One of the problems with “mesh and collect” is that scientists don’t know a priori how many crystals a diffraction pattern relates to, in other words, if the pattern is a result of crystals placed on top of each other. Samples may vary in size, shape and diffraction strength. Scientist Alexander Popov, together with post-doctoral researcher Igor Melnikov and EMBL Hamburg scientist Gleb Bourenkov, came up with the method and software “MeshBest”. The program automatically analyses diffraction images collected during a mesh scan and produces a two-dimensional crystal map showing estimates of the dimensions, centre positions and diffraction qualities of each crystal contained in the mesh area. Sample regions producing diffraction images resulting from the superposition of more than one crystal are distinguished from regions with single-crystal diffraction. Such information is critical for the proper organisation and design of subsequent diffraction data collection protocols.

The question as to which datasets are best combined to produce a complete dataset is a crucial one. A software called ccCluster, developed by ESRF Junior Scientist Gianluca Santoni,  allows researchers to visualise in a straightforward way which partial datasets should be combined. The software will soon be included in the CCP4 programme suite used by many protein crystallographers around the world.​


Thaumatin X-ray structure at 1.4 A resolution. In blue is shown the main chain of thaumatin, side chain atoms are colored by element for Cysteine and Methionine residues. The dark gray envelop represents the protein volume (based on atomic radii). In red meshes are shown the damaged positions. Theses areas of specific radiation damage are used for phase determination. Focus is done on one of the damaged area. Credits: Nicolas Foos.

Injecting samples into the beam

Today, most samples studied on macromolecular crystallography beamlines at synchrotron sources are frozen at cryogenic temperatures. This slows down the damage resulting from exposure to X-rays but sometimes limits the conformational space a molecule can adopt. “At room temperature the molecules have a higher mobility and they can show alternative conformations”, explains Christoph Mueller-Dieckmann, deputy head of the Structural Biology group. However, the challenges for room temperature analysis are multiple such as dehydration or a greatly enhanced susceptibility to radiation damage. To try to overcome these limitations, and in collaboration with the team of Ilme Schlichting from the MPI of Medical Research in Heidelberg and researchers from the IBS, ILL and EMBL in Grenoble, a grease injector, originally developed for XFEL experiments by the MPI team is used to continuously flow crystals suspended in a high viscosity carrier  through the X-ray beam. Initial results are extremely encouraging. However, and as Mueller-Dieckmann also explains, “for our injector experiments to be most efficient, we need small beams with lots of photons, like the ones we will have once the Extremely Brilliant Source (EBS) project is complete”.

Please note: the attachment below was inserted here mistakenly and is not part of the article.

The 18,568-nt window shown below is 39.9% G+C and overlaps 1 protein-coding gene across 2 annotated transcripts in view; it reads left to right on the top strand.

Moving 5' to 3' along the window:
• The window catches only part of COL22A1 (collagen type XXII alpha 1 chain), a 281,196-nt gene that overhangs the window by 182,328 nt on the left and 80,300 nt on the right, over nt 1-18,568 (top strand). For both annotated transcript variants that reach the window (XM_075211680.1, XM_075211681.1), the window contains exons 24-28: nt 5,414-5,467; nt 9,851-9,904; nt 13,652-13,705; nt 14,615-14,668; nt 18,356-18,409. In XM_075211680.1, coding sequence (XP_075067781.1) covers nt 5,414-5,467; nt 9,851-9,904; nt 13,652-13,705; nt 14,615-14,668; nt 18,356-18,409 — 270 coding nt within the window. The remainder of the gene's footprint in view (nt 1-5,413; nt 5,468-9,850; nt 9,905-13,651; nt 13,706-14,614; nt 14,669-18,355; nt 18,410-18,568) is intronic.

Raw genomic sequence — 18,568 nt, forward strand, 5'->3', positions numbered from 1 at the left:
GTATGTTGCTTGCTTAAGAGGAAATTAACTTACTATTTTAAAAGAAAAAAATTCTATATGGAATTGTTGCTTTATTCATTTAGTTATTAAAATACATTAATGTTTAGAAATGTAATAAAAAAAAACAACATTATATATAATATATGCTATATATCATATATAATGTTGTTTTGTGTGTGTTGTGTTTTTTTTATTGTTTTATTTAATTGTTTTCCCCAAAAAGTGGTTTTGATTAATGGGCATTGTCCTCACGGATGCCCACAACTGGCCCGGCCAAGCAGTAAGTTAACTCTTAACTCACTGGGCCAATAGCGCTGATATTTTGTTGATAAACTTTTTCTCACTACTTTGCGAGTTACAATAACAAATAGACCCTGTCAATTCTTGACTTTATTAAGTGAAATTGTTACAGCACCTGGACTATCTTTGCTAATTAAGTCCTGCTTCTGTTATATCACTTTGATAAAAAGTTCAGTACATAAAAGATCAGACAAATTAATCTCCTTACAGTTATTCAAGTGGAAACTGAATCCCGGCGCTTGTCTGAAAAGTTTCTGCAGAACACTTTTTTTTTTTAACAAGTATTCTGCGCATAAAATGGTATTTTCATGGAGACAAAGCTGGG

Daniele de Sanctis on the ID29 beamline. Credits: S. Candé.

The new EBS beamline

In the coming years, and in parallel with the Extremely Brilliant Source project, a new beamline on Serial Crystallography will be built at the ESRF. The new ID29-SSX (Synchrotron Serial Crystallography) beamline will profit from the ESRF’s Extremely Brilliant Source by delivering an unequalled flux density in a submicron beam size, over a large energy range. It is designed to study micro-crystals that are delivered with different methods (Injectors, Fixed target supports, microfluidic devices are examples) mainly at room temperature. Researchers hope it will exploit time-dependent functional conformation changes upon ligand binding and open new paths in drug discovery research, thanks to rapid ligand diffusion in microcrystals. “The new ID29 is to revolutionize macromolecular crystallography at synchrotrons. We are aiming to an increase of flux density by six orders of magnitude. Such a ‘hot’ beam will make it possible to collect data from yet smaller crystalline samples in a microsecond. With this time resolution we will be able to observe protein at work, as in a molecular movie”, explains Daniele de Sanctis, in charge of the new beamline.



Melnikov, I., et al., (2018). Acta Cryst. D74

Foos, N., et al., (2018). Acta Cryst. D74,


Text by Montserrat Capellas Espuny

Top image: A slab through the crystal structure of Thaumatin, showing one of the locations of specific radiation damage that were used for phasing. Credits: M. Nanao.